He says he felt more exuberant passing the health care bill that led to all Americans getting insurance even with a pre-existing condition. Reading that, you half-feel ‘OK, nice guy, enjoys improving health more than killing someone’.
But half of you wants to scream. He had just killed a man who has created more misery around the world than any other recent figure. Could you not just whoop, once? Seriously, Barack?
The trouble is, there’s not much badness in him. Devilment is missing from this man. He watches over himself like a deity keeping an eye on a slightly wayward son. It’s all so controlled.
His take on his own political philosophy is the most revealing sentence in the book. Rather than having a ‘revolutionary soul’, he says, ‘I was a reformer, conservative in temperament if not in vision’.
In the UK he would be a centrist dad Conservative. Jeremy Hunt, perhaps. Earnest, liberal, thoughtful, optimistic. But careful too: no burning barricades for Barack.
On the subject of UK leaders, he is slightly disparaging, but not very illuminating about his relationship with David Cameron. In a rare off-key description, he suggests Cameron ‘had the easy confidence of someone who’d never been pressed too hard by life’.
Well, OK, but he had a son who died. Did he not know that?
Covering the 44th president’s first campaign from the snowy wastes of Iowa to the White House was the highlight of my professional life. Interviewing him was an honour.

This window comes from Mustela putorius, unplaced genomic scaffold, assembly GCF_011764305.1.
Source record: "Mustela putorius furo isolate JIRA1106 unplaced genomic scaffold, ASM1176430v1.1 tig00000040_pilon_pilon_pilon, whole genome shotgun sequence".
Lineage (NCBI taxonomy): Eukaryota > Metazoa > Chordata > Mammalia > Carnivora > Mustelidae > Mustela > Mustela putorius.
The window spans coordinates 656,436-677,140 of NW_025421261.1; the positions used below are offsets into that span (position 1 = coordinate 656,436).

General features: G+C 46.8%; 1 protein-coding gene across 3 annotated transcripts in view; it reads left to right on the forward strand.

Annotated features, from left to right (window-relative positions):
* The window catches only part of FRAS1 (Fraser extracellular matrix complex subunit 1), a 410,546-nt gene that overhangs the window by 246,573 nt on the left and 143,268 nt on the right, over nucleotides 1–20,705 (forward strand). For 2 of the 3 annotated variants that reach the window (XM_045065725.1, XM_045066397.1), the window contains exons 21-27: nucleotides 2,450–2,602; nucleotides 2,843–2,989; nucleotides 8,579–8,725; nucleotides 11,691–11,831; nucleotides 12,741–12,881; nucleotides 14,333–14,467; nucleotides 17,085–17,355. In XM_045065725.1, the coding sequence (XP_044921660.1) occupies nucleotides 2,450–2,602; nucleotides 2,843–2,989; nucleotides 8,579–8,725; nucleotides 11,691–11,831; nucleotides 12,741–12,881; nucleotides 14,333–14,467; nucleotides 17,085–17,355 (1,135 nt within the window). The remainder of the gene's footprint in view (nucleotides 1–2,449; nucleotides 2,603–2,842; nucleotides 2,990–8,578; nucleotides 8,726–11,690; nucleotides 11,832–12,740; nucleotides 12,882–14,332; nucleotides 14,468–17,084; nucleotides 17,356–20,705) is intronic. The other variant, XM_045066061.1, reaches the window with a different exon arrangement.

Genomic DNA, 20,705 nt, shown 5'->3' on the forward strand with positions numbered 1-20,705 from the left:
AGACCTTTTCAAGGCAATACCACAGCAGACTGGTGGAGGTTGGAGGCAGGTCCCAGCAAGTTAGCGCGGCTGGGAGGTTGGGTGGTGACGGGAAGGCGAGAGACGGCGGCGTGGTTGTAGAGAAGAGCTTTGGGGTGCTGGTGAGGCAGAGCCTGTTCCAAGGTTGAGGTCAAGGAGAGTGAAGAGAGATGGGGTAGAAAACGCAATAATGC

At the end of it, he signed my notes with a note of his own to my children: he wrote out their names, ‘Martha, Clara and Sam’. And then in his scrawly writing: ‘Dream Big Dreams. Barack Obama.’
I framed it. It’s a bit faded now. But the essential decency of Barack Obama still shines through.
The Moth And The Mountain
Ed Caesar Viking £18.99
There were many attempts to climb Mount Everest before Edmund Hillary and Sherpa Tenzing made the first successful ascent in 1953, the most famous occurring in 1924 when George Mallory and Andrew Irvine died in still-controversial circumstances.
This book is about the craziest attempt of them all.
Bradford-born Maurice Wilson, a Yorkshireman to his core, won the Military Cross during the First World War, but like many veterans found it hard to settle back afterwards into civilian life.
Bradford-born Maurice Wilson (above) won the Military Cross during the First World War, but like many veterans found it hard to settle back afterwards into civilian life
With two unsuccessful marriages and a string of business failures behind him, in 1932 he went to Germany to recuperate.
While on holiday, he read a newspaper article about Mallory and Irvine and decided on the spot that he was going to be the first man to conquer Everest. He also decided on a novel approach.
He was going to fly an aircraft all the way to Nepal, crash-land on the lower slopes of Everest and strike out for the summit from there. He faced only two problems: first, he had never climbed a mountain in his life; second, he didn’t know how to fly.